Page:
Falmouth (Jamaica)
Cruise Port
Guide and Review (2023)

Cruise ships docked in Nassau cruise port

Basic guide to Falmouth cruise port in Jamaica: must-know, where is the port, what's at the cruise terminal, how to get around, and what's within walking distance. Local flavors, quick bites, and dining.

Updated: May 30, 2023

Unlike what you may read in many blogs and reviews, the cruise port in Falmouth is the safest and more hospitable to explore on your own in all of Jamaica. And with the best location to explore the island.

Cruise passengers that have never been to a far from an affluent Caribbean island may feel intimidated and not comfortable walking around by themselves. But, as you can see in the photo below, no one will bother you.

Family on a cruise walking around Falmouth cruise port

Regardles of what scaremongers say, walking around Falmouth Old Town is very pleasant

Photo © IQCruising.com

Falmouth Cruise Port Must-Know

For decades, Jamaica - and its cruise ports in particular - has been having a very bad reputation for aggressive, pushing and even harassing local population trying to sell any and everything - tours, taxi rides to the beach, guide walking along you, take you to taste jerk chicken or red strip beer and, of course, offering all types of drugs (specially ganja as marijuana is called in Jamaica).

Cruise passenger walking around Falmouth cruise port

Walking in Falmouth Old Town

Photo © IQCruising.com

Photo of Old Town Falmouth, Jamaica

Old Town, Falmouth Port

Photo © IQCruising.com

It is true that a handful of Jamaicans hanging around the port areas in Ocho Rios and Montego Bay, display this type of aggressive, pushy attitude and that, sometimes, individual characters can become a difficult plaster to get rid of. It is known that such attitude has spoiled many cruisers' unique day in Jamaica and deterred many from exploring the port on their own. However, and surprisingly for many, this is NOT a reality when docking at Falmouth Cruise Port.

Many savvy cruisers that have been in other Jamaican ports always find it surprising how 'normal' the local population is in Falmouth and believe that the population has been 'instructed' to leave cruise travelers alone. The Editor - who lived in Jamaica in the 1990's - still finds surprising how civil and hospitable the local population is in Falmouth by comparison with the other Jamaican ports. And how enjoyable it is to be able to walk around the historical town.

Photo of Street Falmouth Port, Jamaica

Street, Falmouth Old Town

Photo © IQCruising.com

This said, cruise travelers should understand, when visiting Falmouth, that Jamaica is not Grand Cayman or St. Martin, where you have great public transportation, it is easy to explore on your own and go pretty much anywhere hassle-free with friends or family. To explore Jamaica beyond the Falmouth Terminal and the Historical Town is not as easy. Unless you have been in Jamaica before and are familiar with local culture, it is advisable to explore the main attractions either on a tour (booked onboard or online) or with a certified taxi driver that you can get at the terminal.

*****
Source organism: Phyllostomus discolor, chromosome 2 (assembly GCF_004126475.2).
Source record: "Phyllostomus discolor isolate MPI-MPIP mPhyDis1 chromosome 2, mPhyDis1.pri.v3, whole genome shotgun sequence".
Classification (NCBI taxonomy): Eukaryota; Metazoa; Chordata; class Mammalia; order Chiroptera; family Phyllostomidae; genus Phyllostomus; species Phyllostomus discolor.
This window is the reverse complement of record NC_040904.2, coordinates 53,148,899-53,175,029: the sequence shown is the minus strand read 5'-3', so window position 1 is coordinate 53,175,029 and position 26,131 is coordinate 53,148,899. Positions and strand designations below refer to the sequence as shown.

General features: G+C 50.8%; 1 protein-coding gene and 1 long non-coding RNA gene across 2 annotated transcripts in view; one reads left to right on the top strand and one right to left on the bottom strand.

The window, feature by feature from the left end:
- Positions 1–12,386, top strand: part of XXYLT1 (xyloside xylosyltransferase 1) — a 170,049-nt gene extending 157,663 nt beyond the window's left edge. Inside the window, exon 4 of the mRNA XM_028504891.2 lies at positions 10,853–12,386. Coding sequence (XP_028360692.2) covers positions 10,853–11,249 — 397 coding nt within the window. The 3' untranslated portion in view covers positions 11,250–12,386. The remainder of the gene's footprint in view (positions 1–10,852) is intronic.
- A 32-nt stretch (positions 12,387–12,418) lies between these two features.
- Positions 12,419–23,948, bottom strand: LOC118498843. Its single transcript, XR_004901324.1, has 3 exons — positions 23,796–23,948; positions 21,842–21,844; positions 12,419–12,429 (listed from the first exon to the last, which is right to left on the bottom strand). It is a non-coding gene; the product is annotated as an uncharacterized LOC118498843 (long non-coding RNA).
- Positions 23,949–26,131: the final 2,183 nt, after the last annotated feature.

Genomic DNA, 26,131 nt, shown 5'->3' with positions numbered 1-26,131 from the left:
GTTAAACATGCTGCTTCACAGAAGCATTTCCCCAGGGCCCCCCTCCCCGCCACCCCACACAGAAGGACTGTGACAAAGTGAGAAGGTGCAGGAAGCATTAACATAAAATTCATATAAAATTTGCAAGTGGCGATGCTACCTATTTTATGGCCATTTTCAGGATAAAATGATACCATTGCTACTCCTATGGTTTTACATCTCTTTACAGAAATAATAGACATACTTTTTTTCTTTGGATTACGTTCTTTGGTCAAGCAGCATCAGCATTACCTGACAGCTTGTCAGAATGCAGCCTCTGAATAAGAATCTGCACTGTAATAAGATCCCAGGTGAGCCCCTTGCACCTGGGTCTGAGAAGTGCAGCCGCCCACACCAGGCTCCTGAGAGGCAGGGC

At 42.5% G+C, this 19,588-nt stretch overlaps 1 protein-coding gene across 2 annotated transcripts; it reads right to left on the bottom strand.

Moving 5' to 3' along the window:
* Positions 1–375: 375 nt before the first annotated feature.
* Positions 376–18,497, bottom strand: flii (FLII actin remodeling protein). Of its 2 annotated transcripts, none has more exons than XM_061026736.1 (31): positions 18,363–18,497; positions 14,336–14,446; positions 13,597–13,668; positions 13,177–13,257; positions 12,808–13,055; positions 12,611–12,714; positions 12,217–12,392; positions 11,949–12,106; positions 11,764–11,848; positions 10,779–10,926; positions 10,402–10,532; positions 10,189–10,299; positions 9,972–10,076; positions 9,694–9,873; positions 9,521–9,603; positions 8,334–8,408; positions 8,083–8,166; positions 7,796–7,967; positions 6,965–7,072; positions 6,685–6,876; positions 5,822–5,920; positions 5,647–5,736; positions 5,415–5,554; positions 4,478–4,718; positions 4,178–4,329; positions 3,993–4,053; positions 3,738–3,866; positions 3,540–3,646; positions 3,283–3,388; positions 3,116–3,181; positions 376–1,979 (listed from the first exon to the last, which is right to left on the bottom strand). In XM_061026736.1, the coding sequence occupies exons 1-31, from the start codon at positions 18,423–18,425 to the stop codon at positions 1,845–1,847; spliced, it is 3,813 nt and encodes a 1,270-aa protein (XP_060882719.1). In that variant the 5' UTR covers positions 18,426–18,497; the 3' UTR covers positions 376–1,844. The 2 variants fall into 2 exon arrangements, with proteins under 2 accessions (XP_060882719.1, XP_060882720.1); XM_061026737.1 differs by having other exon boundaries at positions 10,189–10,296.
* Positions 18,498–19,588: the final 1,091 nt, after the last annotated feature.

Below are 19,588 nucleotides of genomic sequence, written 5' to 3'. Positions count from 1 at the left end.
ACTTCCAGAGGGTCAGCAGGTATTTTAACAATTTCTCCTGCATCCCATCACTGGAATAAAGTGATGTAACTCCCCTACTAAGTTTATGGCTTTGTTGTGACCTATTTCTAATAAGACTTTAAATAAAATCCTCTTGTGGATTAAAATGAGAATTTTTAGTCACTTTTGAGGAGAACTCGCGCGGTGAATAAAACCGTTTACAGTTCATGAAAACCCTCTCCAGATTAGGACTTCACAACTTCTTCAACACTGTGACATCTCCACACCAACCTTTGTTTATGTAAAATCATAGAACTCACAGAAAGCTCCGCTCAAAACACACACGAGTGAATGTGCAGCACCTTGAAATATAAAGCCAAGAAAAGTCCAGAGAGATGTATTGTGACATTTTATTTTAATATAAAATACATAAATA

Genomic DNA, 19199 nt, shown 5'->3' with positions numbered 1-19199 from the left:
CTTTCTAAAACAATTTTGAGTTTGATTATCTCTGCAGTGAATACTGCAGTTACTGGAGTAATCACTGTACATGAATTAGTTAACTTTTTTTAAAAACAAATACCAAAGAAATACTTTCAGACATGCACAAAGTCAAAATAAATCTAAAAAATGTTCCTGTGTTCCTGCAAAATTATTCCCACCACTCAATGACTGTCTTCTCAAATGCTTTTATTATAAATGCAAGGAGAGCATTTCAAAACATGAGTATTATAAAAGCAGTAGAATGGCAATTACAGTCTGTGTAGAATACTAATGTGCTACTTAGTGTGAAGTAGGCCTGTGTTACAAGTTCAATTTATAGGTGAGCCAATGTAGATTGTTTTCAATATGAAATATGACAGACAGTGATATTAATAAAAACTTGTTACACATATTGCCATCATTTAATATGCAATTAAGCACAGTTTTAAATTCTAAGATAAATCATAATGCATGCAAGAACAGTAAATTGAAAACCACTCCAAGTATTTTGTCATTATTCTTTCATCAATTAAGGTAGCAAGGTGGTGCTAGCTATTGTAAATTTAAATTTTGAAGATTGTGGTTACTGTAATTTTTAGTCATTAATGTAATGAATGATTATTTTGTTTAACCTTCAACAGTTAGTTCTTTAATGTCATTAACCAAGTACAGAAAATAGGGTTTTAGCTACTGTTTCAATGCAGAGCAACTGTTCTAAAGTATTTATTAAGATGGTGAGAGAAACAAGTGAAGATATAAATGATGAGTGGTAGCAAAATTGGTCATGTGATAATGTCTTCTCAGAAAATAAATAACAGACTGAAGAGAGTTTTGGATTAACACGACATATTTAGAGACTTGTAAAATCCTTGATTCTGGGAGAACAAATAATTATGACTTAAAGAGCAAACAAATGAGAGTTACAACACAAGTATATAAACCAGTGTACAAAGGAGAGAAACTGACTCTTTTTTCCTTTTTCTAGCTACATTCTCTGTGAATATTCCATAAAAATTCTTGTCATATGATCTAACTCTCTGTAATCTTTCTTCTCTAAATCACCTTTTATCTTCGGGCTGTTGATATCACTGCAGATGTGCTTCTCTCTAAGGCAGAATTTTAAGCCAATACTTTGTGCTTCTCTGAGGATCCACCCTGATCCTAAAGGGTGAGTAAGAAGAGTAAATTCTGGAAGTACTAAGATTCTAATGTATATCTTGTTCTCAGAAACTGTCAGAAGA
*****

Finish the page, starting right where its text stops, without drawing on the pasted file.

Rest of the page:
The port and what's at the cruise terminal

When docking in Falmouth, the port area/terminal is one of the main attractions for the day and many a cruiser doesn't venture much farther or exit the port gates to explore the Old Town, which is easy to do on your own and, above all, safer than other Jamaican ports.

Panoramic Photo of Harbour Falmouth

Harbor View, Falmouth

Photo by Derek Hatfield CC-BY-SA

After a major redevelopment in 2011, the old docking area was officially renamed Historic Falmouth Cruise Port and is now a large retail shopping complex. The port has a triangular shape with two piers at an angle, the exit for both at one end and the exit to the town at the southern side. The area between the piers has a very nice ambiance with large squares, shaded arcades, shops (and more shops), a few places to enjoy a quick bite and Jimmy Buffett's Margaritaville with its typical bar, restaurant, pool, and shop. All these are housed in brick buildings designed in the style of British Georgian architecture that recreate the Colonial ambiance found in the Town just outside the gates.

Photo of Shop at Falmouth Port, Jamaica

Shop, Cruise Terminal

Photo © IQCruising.com

A large part of this area of the Terminal is occupied by the shops that can be found in most Caribbean ports - the typical international brands, fine jewelry, designer boutiques, duty free shops, and gift shops like Diamonds International and Tanzanite, Breitling, Colombian Emeralds, Cariloha, Pirana Joe or Del Sol. The cruise traveler will also find a few local shops, kiosks and stalls with exclusively Jamaican souvenirs. You may find a few crafts in these shops but if you like genuine, handcrafted works, the best will be found at the Crafts Market (close by Margaritaville) or in Town.

How to get around in Falmouth